In addition, reasonable efforts is an expression that is repeated on numerous occasions throughout the contract to refer to delivery commitments.

Another important question is whether the Anglo-Swedish laboratory had other obligations to deliver vaccines prior to the agreement with the EU. Well, as stated in this binding text, "AstraZeneca admits that it has no other contractual obligations that prevent it from fulfilling the contract on the agreed terms." This statement by the company is important because it would complicate any defence based on the existence of other vaccine delivery commitments, for example, with the UK, to justify this lack of supplies to the EU.

In any case, these are the aspects of the contract on which, with great certainty, the resolution of the conflict will focus, and that, in the end, it will be a matter of evidence, in the defence before the court.

Future of pharmaceutical commercial contracts

The EU's dispute with AstraZeneca should act to provide lessons that the pharmaceutical industry can learn from, not just when entering into contractual agreements with supranational organisations but for all contracts.
 
As explored above the main qualm of the EU is AstraZeneca's failure to deliver the contractually agreed doses of the vaccine (not just by a margin but by a mile) and not having a 'robust plan' in place to be able to meet contractual agreed amount.
 
While the EU might embark on this journey it is difficult to predict if they will be successful due to the wording of certain clauses of the Contract. It is clear that AstraZeneca added in the necessary clauses to protect themselves in the unfortunate event that they couldn't deliver on the contract and it will be difficult for the EU to concretely prove otherwise. However, with the contract written according to Belgian law and the proceedings taking place in the Belgian court, any possibility of success will require to file documentary means of evidence strong enough to prove that “best efforts” were not adopted by the Company.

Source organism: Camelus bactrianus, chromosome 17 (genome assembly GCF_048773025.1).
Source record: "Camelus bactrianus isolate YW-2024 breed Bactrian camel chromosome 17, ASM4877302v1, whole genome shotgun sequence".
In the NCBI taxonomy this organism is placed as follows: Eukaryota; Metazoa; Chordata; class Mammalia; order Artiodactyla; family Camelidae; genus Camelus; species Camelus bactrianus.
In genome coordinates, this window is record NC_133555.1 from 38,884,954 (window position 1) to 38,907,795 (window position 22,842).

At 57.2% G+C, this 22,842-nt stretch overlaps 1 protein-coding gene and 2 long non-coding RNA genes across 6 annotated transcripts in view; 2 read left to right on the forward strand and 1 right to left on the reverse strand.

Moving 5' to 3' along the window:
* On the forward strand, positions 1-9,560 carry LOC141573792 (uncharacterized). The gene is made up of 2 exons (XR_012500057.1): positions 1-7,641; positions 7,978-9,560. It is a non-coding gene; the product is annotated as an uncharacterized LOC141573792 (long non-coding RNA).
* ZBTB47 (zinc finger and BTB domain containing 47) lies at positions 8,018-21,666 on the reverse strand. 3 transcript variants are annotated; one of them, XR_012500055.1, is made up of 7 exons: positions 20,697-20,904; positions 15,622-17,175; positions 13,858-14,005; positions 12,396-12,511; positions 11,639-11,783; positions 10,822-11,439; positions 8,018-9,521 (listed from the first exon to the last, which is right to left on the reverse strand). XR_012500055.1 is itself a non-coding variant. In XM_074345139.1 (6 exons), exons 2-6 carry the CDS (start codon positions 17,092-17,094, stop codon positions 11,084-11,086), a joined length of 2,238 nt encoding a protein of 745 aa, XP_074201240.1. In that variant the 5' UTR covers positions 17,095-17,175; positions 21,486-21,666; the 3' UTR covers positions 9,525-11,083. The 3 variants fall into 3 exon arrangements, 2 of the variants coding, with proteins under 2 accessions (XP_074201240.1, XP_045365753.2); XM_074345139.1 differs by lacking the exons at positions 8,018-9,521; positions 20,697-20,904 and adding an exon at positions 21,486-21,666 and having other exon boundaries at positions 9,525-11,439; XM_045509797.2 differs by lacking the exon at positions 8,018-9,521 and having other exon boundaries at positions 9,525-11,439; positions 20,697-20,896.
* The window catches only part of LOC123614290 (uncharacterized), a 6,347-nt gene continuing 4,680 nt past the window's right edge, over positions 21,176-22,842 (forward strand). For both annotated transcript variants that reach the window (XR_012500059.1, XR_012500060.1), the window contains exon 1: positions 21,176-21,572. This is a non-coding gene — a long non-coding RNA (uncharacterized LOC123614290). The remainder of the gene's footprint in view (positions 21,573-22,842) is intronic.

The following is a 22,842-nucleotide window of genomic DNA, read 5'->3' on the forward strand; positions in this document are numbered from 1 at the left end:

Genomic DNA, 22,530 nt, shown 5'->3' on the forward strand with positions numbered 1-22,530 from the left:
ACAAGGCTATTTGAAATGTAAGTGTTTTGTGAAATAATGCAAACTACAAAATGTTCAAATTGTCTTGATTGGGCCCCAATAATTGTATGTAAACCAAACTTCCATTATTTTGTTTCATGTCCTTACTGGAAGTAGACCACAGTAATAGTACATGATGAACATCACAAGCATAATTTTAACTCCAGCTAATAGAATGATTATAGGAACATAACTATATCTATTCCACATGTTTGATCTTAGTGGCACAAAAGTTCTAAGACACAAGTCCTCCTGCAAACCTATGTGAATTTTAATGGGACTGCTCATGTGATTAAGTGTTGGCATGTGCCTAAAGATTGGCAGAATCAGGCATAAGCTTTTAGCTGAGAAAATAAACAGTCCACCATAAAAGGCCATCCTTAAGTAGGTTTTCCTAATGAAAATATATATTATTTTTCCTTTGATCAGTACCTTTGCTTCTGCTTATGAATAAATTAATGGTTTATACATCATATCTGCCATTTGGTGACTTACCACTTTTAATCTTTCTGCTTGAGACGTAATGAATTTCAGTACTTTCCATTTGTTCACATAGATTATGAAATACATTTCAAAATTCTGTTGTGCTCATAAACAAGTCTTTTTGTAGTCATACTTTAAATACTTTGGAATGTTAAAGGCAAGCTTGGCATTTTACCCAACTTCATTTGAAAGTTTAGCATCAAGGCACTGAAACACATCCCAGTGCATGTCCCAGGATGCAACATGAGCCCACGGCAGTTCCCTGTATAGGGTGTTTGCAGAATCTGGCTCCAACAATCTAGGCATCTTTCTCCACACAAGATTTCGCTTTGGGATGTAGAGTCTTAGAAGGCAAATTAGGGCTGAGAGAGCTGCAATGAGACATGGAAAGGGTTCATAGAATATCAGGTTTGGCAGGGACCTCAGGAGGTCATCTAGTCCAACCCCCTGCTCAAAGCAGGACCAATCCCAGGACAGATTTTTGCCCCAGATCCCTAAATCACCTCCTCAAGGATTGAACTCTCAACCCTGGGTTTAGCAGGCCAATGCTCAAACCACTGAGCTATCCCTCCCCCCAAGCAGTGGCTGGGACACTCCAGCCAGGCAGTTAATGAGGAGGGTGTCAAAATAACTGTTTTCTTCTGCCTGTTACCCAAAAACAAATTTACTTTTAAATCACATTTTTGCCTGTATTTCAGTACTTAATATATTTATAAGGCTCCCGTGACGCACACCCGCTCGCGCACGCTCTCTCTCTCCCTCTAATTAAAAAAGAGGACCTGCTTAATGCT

So what are the lessons for the pharmaceutical industry? Should contracts be written using a certain jurisdictions law? For instance, if the EU – AstraZeneca contract had been written according to English law, it would clear there would be no case at all.
 
Furthermore, use of the contractual terms is very important. Strictly speaking if the EU wanted certainty, certainty should have been written into the agreement. As mentioned above 'reasonable efforts' is ambiguous concept and interpretation could vary depending on the means of evidence the parties are able to provide. Furthermore, written into the contract is protection against lawsuits over late deliveries. When embarking on contracts, especially during a difficult period of uncertainty such as the Covid-19 pandemic it's vital that flexibility is embedded in a contract.
 
Also, looking at the outcome of the case, what does it hope to achieve? Lawsuits must have a reasonable aim. If the EU does win, AstraZeneca is going to be unable to provide them with more doses – it's just not possible. This revelation is again likely to work against the EU.
 
Overall, the case between the EU and AstraZeneca will be an interesting one for the industry to watch unravel and will provide many important lessons to the future of contractual agreements in life sciences.
 
A version of this article was first published by Diario Médico